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    Both hot and cold break are protein and about as flavorful as unseasoned scrambled egg whites. No off-flavors to be had from them! The yeast don't directly use the break material for nutrients - it needs either amino acids (free nitrates) or very short peptides - polymers of amino acids. As you mentioned, it settles to the bottom of the fermentor, actually before the yeast. I've read of tests where beers with break material cleared faster than those without. Here's an area where Big Beer and Little Beer seem to diverge: Big Beer separates out the break material because it can help them get the beer from the kettle to the convenience store shelf quicker. Beer quality is not a consideration in this calculation, leading me to believe that it isn't much of a factor. Little Beer, well, for me, the loss to trub would be extremely high in proportion to the beer I get so, as seems to be the consensus here, I dump everything in and let gravity do my separation for me.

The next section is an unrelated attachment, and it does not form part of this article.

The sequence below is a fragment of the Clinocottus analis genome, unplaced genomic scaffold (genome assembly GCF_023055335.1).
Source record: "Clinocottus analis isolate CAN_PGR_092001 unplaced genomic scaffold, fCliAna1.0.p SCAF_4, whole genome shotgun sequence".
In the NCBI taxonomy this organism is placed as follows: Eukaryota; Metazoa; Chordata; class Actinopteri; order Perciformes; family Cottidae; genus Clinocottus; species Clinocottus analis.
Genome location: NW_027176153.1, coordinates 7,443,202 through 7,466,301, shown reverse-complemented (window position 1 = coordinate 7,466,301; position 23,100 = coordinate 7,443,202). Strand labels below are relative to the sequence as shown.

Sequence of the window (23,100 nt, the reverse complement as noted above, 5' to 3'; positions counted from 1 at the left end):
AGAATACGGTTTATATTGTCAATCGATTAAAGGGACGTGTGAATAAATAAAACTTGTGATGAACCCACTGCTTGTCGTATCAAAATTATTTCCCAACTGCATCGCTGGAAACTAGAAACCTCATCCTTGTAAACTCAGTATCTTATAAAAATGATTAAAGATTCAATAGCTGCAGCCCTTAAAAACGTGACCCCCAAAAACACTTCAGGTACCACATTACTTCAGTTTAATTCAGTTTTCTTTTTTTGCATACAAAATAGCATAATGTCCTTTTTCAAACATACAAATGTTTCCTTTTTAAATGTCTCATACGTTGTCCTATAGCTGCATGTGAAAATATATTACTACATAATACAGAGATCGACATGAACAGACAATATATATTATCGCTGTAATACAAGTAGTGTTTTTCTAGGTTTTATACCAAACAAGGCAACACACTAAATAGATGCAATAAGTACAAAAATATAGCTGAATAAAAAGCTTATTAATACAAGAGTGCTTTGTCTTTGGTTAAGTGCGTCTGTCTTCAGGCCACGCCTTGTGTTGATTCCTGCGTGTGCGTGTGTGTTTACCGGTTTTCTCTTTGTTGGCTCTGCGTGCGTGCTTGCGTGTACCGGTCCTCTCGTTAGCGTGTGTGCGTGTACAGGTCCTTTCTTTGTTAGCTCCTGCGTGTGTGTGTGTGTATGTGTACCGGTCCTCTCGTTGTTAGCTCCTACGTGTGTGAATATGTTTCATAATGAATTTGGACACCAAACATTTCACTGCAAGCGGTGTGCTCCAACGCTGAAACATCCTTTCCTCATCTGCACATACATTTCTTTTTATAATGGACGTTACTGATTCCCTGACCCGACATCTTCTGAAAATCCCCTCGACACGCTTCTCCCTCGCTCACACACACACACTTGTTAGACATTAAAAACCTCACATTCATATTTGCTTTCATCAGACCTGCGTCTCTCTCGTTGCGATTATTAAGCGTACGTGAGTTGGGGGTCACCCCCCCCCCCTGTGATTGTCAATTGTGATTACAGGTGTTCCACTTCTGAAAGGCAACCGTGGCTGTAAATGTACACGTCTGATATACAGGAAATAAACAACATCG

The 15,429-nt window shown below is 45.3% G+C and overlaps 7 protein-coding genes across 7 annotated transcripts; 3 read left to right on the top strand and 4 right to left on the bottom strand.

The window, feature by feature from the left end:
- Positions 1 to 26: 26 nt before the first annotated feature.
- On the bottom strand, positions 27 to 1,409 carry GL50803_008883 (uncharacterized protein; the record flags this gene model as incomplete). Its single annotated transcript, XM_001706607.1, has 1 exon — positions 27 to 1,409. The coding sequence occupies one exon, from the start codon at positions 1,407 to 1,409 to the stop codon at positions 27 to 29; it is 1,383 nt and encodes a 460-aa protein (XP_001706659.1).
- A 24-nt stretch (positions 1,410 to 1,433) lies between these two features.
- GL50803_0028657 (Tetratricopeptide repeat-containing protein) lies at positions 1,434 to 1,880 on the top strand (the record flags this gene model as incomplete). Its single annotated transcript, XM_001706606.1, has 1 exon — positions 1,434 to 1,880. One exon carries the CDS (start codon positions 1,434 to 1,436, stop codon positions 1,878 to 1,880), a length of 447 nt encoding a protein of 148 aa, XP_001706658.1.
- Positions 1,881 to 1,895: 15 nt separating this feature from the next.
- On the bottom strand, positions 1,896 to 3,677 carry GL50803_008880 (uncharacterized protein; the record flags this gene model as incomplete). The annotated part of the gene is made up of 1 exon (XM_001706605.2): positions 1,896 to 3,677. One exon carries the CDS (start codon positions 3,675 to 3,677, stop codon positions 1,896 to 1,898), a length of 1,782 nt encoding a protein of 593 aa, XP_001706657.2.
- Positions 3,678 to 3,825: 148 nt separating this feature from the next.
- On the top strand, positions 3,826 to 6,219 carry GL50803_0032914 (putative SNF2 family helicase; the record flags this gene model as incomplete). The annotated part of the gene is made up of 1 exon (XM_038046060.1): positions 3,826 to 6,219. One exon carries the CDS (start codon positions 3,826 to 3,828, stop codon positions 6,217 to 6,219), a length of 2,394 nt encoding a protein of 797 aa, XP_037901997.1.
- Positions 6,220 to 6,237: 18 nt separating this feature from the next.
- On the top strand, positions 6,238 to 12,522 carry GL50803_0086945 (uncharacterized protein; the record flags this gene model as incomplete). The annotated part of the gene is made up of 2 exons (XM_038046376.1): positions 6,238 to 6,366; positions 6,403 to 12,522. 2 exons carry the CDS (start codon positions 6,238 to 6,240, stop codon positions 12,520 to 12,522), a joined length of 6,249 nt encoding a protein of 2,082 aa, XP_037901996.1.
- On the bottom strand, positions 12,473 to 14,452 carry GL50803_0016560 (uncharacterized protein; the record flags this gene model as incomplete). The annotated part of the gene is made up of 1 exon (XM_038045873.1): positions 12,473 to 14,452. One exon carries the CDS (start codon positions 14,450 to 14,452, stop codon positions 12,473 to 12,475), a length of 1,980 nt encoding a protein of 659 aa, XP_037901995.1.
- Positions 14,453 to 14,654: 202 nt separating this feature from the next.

Just make sure when you dump, you aren't dumping a bunch of hop material in - that can cause off flavor.
     
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  6. BOB357

    BOB357 Well-Known Member

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    I used to transfer only clear wort using a bazooka tube and doing almost like a Vorlauf. I calculated for a 6 gallon batch to get about 5.25 gallons into the fermenter. I have since gone to whirlpooling and using just a pickup tube and now get ~ a quart of break/hop sediment into the fermenter and calculate a 5.5 gallon batch to get the same amount into the fermenter. That saves about 10% on grain and hops. It drops out and compacts with the yeast and doesn't seem to make a bit of difference in the end product.
     
  7. Ozarks Mountain Brew

    Staff Member